Naskapi Nation calls for closure of sport hunting for the protection of Leaf River Caribou herd

KAWAWACHIKAMACH, QC, Dec. 20, 2016 /CNW Telbec/ - The Naskapi Nation of Kawawachikamach, in support of the Cree and  Inuit parties to the  Hunting, Fishing and Trapping Coordinating Committee (HFTCC) calls for a complete termination of caribou sport hunting to protect  the Leaf River Caribou herd.  On December 7, 2016, the HFTCC, on which sit the Cree, Inuit, Naskapi and Quebec representatives adopted a resolution recommending to Mr. Luc Blanchette, Minister of Forests, Wildlife and Parks, the closure of sport hunting for the Leaf River Caribou herd with serious concerns for its rapidly decreasing populations. The complete closure of the sport hunt as of 2017 is necessary to protect the priority of harvest in favor of the Natives parties and the guaranteed level of harvest.

"In order to preserve our traditional ways and ensure our responsibility to our territory, it is necessary to reduce the pressure on the herd as much as possible, and for this, all efforts are required to minimize the harvest on the herd in order to increase its capacity to recover," says Noah Swappie, Chief of the Naskapi Nation of Kawawachikamach. "As provided for in section 24.6 of the JBNQA the priority of harvest must apply, consequently the sports hunt must be eliminated," he added.

The recent population census conducted this past summer (august 2016) revealed that the population of the Leaf River Herd was estimated at 199 000 (± 8.1%) caribou. With the additional information received from the fall classification, the Ministère des Forêts et des Parcs (MFFP) suggest that the Leaf River herd was estimated at 181 000 caribous in November of this year.  This is a drastic drop since the last population census which was conducted in 2011 estimated the herd at 430 000 caribou.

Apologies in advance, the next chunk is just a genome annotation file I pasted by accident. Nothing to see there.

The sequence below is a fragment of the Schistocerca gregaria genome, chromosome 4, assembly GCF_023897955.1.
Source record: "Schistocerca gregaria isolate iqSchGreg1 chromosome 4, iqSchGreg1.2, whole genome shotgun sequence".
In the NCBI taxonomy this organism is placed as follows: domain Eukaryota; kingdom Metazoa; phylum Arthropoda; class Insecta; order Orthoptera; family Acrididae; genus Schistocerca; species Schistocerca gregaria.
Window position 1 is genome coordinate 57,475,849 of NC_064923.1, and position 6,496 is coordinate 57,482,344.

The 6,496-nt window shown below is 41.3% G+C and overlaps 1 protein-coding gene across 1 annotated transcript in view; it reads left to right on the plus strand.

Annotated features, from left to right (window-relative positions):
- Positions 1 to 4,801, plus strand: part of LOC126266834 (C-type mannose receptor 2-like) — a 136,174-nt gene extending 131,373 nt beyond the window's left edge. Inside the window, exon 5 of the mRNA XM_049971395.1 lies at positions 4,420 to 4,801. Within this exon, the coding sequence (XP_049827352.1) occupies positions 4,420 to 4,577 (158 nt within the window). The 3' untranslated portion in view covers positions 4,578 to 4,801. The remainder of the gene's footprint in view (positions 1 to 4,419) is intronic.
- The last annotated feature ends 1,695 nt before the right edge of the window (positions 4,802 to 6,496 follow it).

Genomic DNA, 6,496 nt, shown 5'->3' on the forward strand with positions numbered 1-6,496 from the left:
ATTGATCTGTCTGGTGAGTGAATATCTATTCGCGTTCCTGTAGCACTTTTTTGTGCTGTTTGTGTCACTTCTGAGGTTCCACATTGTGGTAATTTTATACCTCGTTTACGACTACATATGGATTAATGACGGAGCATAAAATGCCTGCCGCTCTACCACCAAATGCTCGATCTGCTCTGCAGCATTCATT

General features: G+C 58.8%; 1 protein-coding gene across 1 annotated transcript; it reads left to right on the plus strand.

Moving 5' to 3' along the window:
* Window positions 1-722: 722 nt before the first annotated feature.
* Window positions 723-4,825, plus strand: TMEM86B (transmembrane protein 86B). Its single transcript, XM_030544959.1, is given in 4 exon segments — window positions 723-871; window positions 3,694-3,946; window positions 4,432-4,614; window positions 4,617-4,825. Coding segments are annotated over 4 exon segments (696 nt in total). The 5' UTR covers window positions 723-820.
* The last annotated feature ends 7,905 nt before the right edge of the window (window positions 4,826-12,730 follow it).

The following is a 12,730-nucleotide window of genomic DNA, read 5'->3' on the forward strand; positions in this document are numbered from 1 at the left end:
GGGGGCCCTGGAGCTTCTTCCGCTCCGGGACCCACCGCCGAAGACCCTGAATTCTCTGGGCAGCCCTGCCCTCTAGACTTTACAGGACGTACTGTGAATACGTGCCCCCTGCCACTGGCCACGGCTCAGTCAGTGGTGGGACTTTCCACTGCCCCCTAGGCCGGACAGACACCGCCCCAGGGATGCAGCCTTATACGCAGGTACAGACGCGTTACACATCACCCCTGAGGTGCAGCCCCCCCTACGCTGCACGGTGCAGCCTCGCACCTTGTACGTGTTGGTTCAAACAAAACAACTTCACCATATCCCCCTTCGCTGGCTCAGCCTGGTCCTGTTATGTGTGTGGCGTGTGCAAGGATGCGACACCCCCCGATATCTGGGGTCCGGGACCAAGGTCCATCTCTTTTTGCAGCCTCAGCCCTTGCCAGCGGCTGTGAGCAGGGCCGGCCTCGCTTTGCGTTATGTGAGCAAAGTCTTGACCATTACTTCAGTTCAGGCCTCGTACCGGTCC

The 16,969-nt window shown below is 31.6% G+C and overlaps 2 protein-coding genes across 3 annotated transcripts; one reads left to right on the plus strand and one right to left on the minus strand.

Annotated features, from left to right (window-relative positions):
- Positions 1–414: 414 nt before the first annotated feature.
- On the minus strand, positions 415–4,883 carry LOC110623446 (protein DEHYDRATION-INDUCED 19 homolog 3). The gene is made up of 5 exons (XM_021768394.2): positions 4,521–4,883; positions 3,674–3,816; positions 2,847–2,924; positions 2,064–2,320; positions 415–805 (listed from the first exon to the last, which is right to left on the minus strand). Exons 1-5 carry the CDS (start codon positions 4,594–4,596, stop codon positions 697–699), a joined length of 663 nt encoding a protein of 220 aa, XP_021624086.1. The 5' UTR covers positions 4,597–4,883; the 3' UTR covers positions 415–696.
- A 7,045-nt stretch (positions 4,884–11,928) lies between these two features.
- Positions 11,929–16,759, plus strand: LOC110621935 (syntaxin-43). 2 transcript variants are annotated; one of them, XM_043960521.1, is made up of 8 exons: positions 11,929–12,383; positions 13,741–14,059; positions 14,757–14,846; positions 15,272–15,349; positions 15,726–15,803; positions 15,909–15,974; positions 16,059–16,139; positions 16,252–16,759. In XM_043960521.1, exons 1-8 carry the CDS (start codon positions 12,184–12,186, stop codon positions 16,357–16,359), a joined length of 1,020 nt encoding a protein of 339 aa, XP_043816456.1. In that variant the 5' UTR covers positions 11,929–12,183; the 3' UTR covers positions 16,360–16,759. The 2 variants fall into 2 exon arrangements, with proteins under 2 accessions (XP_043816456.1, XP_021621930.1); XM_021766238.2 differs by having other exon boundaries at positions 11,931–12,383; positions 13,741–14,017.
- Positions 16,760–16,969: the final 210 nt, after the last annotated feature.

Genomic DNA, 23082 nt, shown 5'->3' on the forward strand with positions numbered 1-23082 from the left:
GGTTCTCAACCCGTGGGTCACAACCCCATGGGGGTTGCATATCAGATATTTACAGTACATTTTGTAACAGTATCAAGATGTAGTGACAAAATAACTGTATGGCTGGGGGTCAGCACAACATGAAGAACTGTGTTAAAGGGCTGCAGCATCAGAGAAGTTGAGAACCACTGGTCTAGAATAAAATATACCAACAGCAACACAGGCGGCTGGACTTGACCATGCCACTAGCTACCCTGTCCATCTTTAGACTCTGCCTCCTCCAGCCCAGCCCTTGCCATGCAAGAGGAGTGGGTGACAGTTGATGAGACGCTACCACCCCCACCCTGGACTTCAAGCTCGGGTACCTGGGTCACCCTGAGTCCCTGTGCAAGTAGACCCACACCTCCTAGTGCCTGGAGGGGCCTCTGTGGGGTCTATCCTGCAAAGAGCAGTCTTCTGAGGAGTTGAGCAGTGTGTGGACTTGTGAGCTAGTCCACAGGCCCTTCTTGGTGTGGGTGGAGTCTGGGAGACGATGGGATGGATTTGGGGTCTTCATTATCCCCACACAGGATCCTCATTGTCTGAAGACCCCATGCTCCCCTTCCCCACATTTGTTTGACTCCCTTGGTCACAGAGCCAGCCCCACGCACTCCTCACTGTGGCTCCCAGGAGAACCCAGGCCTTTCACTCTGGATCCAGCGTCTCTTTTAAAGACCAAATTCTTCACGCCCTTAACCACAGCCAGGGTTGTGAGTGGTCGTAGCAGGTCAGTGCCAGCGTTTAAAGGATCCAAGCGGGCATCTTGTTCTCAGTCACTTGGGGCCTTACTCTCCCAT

Between 2003 and 2009, the sport hunt was taking more than 15 000 caribous every year with a peak of 17 634 in 2006. Since that time, the Naskapi Nation has shown great difficulty to hunt for subsistence. The Naskapi Nation has a guaranteed level of harvest of 1030 caribous and for more than 15 years the Naskapi have not reached that level.

"The Minister and the HFTCC has the obligation to implement the principal of priority and respect the negotiated Guaranteed Level of Harvest. And failure to respect this is a clear breach to the James Bay Northern Quebec as much as the Northeastern Quebec Agreement," says Chief Swappie.
The James Bay and Northern Quebec Agreement and the Northeastern Quebec agreement state that the responsible governments shall apply the principle of priority of Native harvesting. At this time, the Leaf River herd is already being over harvest and continuation of the sport hunt will only accelerate the diminution of that caribou population, on which more than 25 000 Aboriginal and Inuit people depend on for food security. The Naskapi Nation reminds the Quebec Government of its responsibility to have good practice in managing the Leaf River Caribou herd in order to ensure recovery and sustainability.


SOURCE Naskapi Nation of Kawawachikamach

For further information: INFORMATION: Natalie D'Astous, Advisor to the Naskapi, Nation of Kawawachikamach, Biologiste Conseil, 514-949-1108, ; SOURCE: Marie Celine Charron, NATIONAL Public Relations, 514-250-7353,

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Naskapi Nation of Kawawachikamach

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